My wife calls it hoarding. I prefer the term “compulsive collecting” to explain the stacks of magazines littered around our living room. Their spines form colour blocks: NatGeo yellow and Monocle black, with a rainbow of Wallpaper copies adding a pop of pastel. I occasionally rifle through them to revisit a travel essay, or reference a designer. But if I need to give my dopamine levels a boost, I turn to my collection of Japanese lifestyle magazines, my Popeyes and my Casa Brutuses.

Popeye’s April 2019 Taiwan travel special, and other editions
Popeye’s April 2019 Taiwan travel special, and other editions © Chris Schalkx

Like analogue pinboards created by someone with enviably good taste, these Japanese publications pack a dizzying amount of inspiration behind their (eye-popping) covers. They reliably hit the sweet spot between high end and high street, drawing on a smart mix of £1,000-a-night luxury resorts and wallet-friendly boutique stays, Uniqlo basics and expensive vintage denim. I can leaf from an outdoorsy Dior editorial to a tablescaping guide extolling cheap chemistry glassware. And given that most Japanese titles have carved out a deeply niche audience (Popeye, for example, has established itself as a bible for street style-wearing “city boys”, while Casa Brutus caters to Tokyoite apartment dwellers), they’re topically always right on the money. All of it comes wrapped in kaleidoscopic layouts with seemingly hand-scribbled kanji characters dancing over the pages. The only catch: I can’t read a lick of Japanese.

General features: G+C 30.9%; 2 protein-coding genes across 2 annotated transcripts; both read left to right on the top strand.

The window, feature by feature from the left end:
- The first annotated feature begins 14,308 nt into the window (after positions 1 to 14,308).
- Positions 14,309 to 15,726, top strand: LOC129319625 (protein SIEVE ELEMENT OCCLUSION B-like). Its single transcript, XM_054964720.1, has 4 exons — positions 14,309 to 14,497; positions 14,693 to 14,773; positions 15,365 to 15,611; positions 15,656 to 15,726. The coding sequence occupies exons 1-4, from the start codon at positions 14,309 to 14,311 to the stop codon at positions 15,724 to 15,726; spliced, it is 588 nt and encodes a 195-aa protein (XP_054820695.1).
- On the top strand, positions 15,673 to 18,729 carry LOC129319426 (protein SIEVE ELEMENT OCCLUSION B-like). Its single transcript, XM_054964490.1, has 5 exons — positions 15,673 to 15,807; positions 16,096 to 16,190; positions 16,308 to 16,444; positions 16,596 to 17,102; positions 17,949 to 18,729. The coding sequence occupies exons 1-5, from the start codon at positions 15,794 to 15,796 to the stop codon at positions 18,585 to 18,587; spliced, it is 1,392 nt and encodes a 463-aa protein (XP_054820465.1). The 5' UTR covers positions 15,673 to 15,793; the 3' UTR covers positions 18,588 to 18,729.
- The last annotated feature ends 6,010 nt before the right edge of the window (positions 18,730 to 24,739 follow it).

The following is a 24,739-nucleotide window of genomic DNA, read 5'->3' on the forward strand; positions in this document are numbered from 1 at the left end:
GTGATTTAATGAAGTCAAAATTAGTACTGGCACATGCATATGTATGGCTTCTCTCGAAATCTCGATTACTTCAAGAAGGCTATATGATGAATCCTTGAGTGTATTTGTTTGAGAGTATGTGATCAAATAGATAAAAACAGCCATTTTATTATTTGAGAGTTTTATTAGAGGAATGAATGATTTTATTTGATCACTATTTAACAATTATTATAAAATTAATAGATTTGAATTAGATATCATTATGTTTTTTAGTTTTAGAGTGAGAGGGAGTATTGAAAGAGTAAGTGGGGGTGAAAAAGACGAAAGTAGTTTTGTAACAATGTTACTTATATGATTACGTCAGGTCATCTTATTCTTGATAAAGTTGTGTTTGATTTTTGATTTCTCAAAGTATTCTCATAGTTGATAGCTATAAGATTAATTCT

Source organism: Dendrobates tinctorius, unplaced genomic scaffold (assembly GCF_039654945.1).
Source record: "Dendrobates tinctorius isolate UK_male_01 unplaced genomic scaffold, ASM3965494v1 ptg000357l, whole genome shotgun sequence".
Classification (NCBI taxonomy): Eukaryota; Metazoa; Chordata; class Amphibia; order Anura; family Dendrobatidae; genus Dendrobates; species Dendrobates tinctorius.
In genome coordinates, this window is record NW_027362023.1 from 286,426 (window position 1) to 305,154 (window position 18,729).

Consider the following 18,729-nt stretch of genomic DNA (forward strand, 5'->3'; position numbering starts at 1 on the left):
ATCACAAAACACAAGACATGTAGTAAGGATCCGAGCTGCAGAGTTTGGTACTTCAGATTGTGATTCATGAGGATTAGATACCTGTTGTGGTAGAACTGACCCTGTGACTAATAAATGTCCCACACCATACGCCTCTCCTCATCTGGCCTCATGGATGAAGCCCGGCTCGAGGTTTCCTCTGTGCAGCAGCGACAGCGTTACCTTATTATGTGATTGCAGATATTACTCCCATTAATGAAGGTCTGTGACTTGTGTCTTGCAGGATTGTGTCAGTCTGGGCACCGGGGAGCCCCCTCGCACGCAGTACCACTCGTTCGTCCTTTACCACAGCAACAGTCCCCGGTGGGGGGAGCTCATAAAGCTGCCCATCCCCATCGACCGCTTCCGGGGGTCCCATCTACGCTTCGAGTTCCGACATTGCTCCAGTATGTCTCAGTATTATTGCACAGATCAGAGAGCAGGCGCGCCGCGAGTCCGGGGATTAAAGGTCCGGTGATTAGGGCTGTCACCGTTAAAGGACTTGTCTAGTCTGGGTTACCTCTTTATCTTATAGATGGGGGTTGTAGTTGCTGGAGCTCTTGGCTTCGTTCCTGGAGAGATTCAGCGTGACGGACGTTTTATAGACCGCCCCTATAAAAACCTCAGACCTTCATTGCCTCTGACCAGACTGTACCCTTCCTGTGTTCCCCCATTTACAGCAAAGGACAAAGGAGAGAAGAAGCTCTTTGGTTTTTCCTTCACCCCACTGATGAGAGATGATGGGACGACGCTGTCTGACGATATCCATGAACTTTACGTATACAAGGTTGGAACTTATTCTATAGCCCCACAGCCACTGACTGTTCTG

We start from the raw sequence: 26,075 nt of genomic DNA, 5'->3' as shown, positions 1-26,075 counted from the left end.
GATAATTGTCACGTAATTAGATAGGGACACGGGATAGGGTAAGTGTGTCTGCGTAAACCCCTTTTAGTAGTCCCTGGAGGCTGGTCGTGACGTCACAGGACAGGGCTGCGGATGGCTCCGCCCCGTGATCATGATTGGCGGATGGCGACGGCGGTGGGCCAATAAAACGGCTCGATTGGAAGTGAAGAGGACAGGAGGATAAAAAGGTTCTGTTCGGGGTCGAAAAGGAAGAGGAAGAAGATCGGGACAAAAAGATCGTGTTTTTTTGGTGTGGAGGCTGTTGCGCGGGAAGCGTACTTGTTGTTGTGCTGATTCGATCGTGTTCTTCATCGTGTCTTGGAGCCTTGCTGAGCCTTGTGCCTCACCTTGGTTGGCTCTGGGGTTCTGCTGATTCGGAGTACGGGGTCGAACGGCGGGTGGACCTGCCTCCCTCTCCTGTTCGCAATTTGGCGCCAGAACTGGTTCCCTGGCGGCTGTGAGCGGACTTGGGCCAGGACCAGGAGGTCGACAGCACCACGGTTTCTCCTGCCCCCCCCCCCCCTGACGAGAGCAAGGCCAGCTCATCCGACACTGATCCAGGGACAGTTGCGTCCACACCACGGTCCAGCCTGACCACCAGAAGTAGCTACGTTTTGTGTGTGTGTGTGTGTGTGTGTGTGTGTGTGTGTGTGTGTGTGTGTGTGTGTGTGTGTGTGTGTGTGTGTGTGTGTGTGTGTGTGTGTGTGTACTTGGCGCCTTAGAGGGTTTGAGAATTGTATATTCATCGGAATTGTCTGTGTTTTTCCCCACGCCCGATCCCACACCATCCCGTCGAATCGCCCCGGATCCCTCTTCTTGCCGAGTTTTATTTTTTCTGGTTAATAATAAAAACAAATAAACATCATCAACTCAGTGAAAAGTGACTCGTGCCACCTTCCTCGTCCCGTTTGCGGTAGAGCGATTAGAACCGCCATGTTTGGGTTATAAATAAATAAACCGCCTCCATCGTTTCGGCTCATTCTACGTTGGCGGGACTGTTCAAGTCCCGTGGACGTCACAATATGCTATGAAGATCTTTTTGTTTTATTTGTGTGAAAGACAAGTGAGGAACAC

Brutus Stylebook 2019-20 A/W
Brutus Stylebook 2019-20 A/W © Josh Peskowitz
Lightning The Real McCoy’s volume 219, 2020
Lightning The Real McCoy’s volume 219, 2020 © Josh Peskowitz

But the language barrier is rarely an issue. Instead of long-winded essays and interviews, most pages are filled with picture-heavy city guides and catalogue-ish fashion spreads that often cover not two but two dozen varieties of slip-on sneakers or puffer jackets – all with snappy captions including brand and price. (Sub)titles with shards of English and pop-up info boxes with phone numbers and illustrated maps provide just enough context. 

The page layouts too speak volumes. They often break entirely away from the traditional grid design, and throw out the rulebook on editorial consistency, packing an encyclopedic amount of information onto scrapbook-like pages filled with flowcharts, scribbly illustrations, step-by-step guides and playful photography ranging from page-spanning stunners to miniature details. Where a European publication might illustrate a boutique with a single photograph of its interior, Popeye would pile on a handful including cutouts of products and a portrait of the shopkeeper, emblazoned with text balloons. “Whatever stereotypes there are about ‘Japanese minimalism’, the publishing industry [here] loves a very busy aesthetic for most magazines and advertisements,” says Tokyo-based writer and Popeye contributor W David Marx. “Japanese readers love the prescriptive nature of magazines, and you’ll often see people [referencing] them to buy specific items in stores.” 

Made In USA Catalog 1975
Made In USA Catalog 1975 © The Yomiuri Shimbun
A page of Red Wing boots in Made In USA
A page of Red Wing boots in Made In USA © The Yomiuri Shimbun